Deleting old content is an excellent way to improve your site, boost your rankings and provide a better user experience—but only when done the right way.
Identifying Unwanted Content
Before you begin the deletion process you'll need to determine which pages need to go. This process can be daunting, but it's necessary for the success of your website clean-up efforts. Your first step is to identify all the pages on your site that haven't been viewed in a year or longer. Once you have your list of neglected content in hand, you'll have to decide if the content on the pages is worth saving or not.
In general, if a page hasn't been viewed in a year, if ever, it's a safe bet that nobody is ever going to need the information in the content. However, before you delete unviewed content, ask yourself the following questions:
- Is the information in the article relevant and timely?
- Is the content unique?
- Is it stuffed with keywords and little to no real information?
- Has it been modified before and still isn't performing well?
- Are page views extremely low?
If the answer to any or all of these questions is no, then it's probably a good idea to delete the page. But before you begin deleting left and right, know that there is a right and a wrong way to delete bad content. If you do it right, Google will reward you. If you do it wrong, your SEO rankings could take a serious hit.
The Proper Disposal of Unwanted Content
The most important thing to remember when deleting content is this: Never ever delete without implementing a 301 redirect. It doesn't matter if you don't think anyone will ever find the page, you must redirect traffic. Period! If you fail to do so, anyone who happens upon the deleted content will be shown a 404 error page. Now, 404 error pages don't just undermine confidence in your abilities; Google hates them. If you have too many 404 error pages your site will underperform.
If you're using DSS, implementing a 301 redirect is simple. We have built an automatic redirect into the page deletion process. This way you're reminded to pick a relevant page to redirect to each and every time you delete a page. If you're not an FWM client, then you'll need to get with your webmaster and ensure that each deleted page is properly redirected.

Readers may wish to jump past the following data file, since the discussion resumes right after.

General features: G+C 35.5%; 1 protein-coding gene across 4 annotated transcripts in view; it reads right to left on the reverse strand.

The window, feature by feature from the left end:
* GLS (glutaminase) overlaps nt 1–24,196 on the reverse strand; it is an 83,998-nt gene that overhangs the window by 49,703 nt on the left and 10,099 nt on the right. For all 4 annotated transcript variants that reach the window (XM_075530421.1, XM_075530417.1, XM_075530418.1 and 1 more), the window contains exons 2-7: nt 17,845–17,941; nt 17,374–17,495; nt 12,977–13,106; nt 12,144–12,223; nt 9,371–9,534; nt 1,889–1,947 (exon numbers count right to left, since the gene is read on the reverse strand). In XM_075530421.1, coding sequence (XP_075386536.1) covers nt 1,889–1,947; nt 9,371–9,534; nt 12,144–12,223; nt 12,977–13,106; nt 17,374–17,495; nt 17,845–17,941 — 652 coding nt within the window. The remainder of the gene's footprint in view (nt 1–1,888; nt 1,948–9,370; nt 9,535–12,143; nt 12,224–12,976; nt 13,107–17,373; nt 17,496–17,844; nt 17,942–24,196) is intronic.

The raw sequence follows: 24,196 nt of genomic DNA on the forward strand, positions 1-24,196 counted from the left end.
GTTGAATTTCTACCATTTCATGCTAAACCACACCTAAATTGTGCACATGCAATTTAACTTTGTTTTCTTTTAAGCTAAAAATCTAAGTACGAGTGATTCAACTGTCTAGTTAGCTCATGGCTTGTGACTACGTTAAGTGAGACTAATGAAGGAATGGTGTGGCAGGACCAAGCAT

When redirecting, choose carefully. Proper redirection means linking the deleted page to the most relevant topic possible:
- First choice: Redirect to a relevant related page.
- Second choice: Redirect to a relevant practice area page.
- Third choice: Redirect to an associated overview page.
Under no circumstances should you link to your home page. Google doesn't like this and neither will website visitors. What they're looking for is information that answers their search query. So if they search for "Why my bunions hurt when it rains?" they should, at the very least, find information about painful bunions.
And one more thing: you'll need to repeat the 301 redirect process each time you delete a page. There is no quick fix here, no way to delete and redirect 10 pages at a time.
Is it Tedious to do a Content Audit? Yes. Worth the Effort? YES!
Don't let the process of identifying bad content and deleting it intimidate you. Deleting irrelevant, unviewed content may be painstaking, but it's pretty much guaranteed to boost your search engine rankings and improve user experience.
Just like all white hat, ethical SEO techniques, there is no silver bullet to ridding your site of old content. So dig in and get it done; the sooner the better! Once you have removed the bad content you should be left with only great content that attracts more business.
If you'd like help better understanding this process, call 888-886-0939.